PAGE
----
Showering can be a dangerous activity for those with injuries or chronic health conditions. Falls and fatigue are common risks, so it is important to take precautions. In some cases, it may actually be worth it to invest in home improvements or bathroom remodeling to ensure you have a safe place to shower. There are a number of resources available to help you understand what you can do to protect yourself and how to find the professional assistance you need handle any necessary home repairs or renovations. If you’re not sure where to start, keep reading for a basic guide to shower safety for injuries and chronic health conditions.
What should you know about shower safety for injuries and chronic conditions?
Recovering from an injury for a short period of time may not require any structural changes to your home, but if you have a long-term injury or a chronic condition, you might want to think about remodeling your bathroom. If you need a replacement shower, you can talk to your contractor about safety features like a shower bench, grab bars, and shower doors that are easy to open and close. Most quality contractors have experience working with homeowners that need to address accessibility needs, so they’ll be able to help you come up with a workable design plan for your space.
Different injuries and health conditions may require different modifications when you’re in the shower. For example, if you have a heart condition, avoid being in a hot shower for too long, as this can increase your heart rate. If slipping and falling is a concern, you should purchase a shower bench or stool so you don’t have to stay on your feet the entire time. You should always have a nonslip mat on your bathroom floor when you enter or exit the shower. Handheld shower heads can be used to clean hard to reach areas without contorting yourself into an awkward or unsafe position.
Most people take showers without incident, but falls and injuries can occur. If you fall or injure yourself in the shower, seek treatment right away. If you have a doctor that you use for family medicine services, you can call them and ask whether or not they think you should go to an urgent care facility or emergency room. You can also schedule a visit to come in for an exam, just to make sure that there’s nothing wrong.
How else can you make your home safer?
Making your home safe and accessible is important for everyone, but it’s even more so for those with injures and chronic health conditions. There are many home modifications that are available, and many of them are more affordable than you think, but one of the simplest things you can do is ensure that your home is clutter-free. Clutter can be a safety hazard, and it can also make it harder for people with disabilities to move around. Make sure that all of your furniture and belongings are stored away properly. It’s not a bad idea to have some family members over, order a pizza, and engage in some deep cleaning to get organized.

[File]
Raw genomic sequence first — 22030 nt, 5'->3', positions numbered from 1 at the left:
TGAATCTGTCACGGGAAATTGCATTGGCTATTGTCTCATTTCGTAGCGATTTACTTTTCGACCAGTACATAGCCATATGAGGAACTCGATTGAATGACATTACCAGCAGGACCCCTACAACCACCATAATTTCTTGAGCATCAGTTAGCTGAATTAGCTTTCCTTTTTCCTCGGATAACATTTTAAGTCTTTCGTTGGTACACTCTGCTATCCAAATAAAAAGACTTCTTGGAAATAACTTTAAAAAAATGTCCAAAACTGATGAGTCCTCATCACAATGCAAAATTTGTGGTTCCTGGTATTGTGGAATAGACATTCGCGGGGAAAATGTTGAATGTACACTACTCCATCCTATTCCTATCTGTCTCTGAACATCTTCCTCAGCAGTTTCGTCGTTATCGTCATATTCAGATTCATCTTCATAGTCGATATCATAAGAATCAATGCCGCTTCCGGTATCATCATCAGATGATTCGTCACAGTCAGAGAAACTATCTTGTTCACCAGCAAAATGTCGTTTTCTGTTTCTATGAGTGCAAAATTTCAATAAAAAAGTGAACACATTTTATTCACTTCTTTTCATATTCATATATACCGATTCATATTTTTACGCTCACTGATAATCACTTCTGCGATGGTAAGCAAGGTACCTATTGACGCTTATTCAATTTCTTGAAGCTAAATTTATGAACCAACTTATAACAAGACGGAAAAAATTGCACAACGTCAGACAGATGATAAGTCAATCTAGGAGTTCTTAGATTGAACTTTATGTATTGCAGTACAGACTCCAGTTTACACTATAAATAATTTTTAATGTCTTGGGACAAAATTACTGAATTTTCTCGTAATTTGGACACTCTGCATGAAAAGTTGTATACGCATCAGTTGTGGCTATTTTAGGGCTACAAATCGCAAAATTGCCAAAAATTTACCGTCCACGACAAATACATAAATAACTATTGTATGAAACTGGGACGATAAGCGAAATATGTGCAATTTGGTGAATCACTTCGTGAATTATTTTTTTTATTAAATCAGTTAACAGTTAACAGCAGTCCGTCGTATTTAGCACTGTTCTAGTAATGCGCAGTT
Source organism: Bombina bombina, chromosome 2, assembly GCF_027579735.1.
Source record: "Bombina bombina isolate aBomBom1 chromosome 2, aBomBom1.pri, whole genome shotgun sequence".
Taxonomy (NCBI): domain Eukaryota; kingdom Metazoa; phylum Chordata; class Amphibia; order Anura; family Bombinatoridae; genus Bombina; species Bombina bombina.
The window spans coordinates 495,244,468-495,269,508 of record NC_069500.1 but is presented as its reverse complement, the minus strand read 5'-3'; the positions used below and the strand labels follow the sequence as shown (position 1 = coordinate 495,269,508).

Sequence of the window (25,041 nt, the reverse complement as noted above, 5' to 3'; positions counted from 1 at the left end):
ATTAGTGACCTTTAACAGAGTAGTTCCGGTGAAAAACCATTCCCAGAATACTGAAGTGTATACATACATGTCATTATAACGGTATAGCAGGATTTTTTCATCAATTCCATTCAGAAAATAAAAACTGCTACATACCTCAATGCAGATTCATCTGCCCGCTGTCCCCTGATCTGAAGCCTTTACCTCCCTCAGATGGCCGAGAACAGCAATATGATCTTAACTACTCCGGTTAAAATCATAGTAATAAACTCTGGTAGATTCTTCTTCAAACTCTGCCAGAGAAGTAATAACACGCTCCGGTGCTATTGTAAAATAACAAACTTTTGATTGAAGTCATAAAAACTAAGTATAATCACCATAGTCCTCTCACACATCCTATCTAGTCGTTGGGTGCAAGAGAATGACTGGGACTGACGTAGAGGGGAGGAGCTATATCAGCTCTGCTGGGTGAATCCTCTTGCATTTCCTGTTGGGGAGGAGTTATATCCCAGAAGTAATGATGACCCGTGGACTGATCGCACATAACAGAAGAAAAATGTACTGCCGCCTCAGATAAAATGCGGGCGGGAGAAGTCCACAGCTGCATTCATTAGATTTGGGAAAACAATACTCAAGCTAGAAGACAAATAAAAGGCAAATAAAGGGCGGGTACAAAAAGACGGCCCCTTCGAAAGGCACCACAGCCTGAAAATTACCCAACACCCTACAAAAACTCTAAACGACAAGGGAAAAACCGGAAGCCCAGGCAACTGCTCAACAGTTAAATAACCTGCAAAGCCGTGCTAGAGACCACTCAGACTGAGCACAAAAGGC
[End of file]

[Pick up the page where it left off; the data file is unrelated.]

Another important thing to consider is your home’s layout. There should be plenty of open spaces and all of your rooms need to be easy to access. If you have to climb stairs to get to certain parts of your home, you may eventually need a ramp or a lift depending on the nature of your condition. Creating an accessible, safe, and clean space for yourself is an essential step if your goal is to stay independent and relatively comfortable, even when you aren’t feeling your best. Many people with chronic conditions opt to move to ranch style or single-level homes, so that stairs won’t be required.
If you’re living with an injury or a chronic health condition, you’re probably already aware of the fact that you need to go out of your way to take extra precautions in the shower. Additions like anti-slip mats, grab bars, and shower benches can improve your safety and your quality of life, so they’re usually a smart investment for anyone who will need them on an ongoing basis. Clutter can be a hazard for anyone with mobility impairment or a health condition, so don’t forget to practice good indoor hygiene. No matter what choices you make about your living situation, what matters is that you prioritize your specific health needs at home.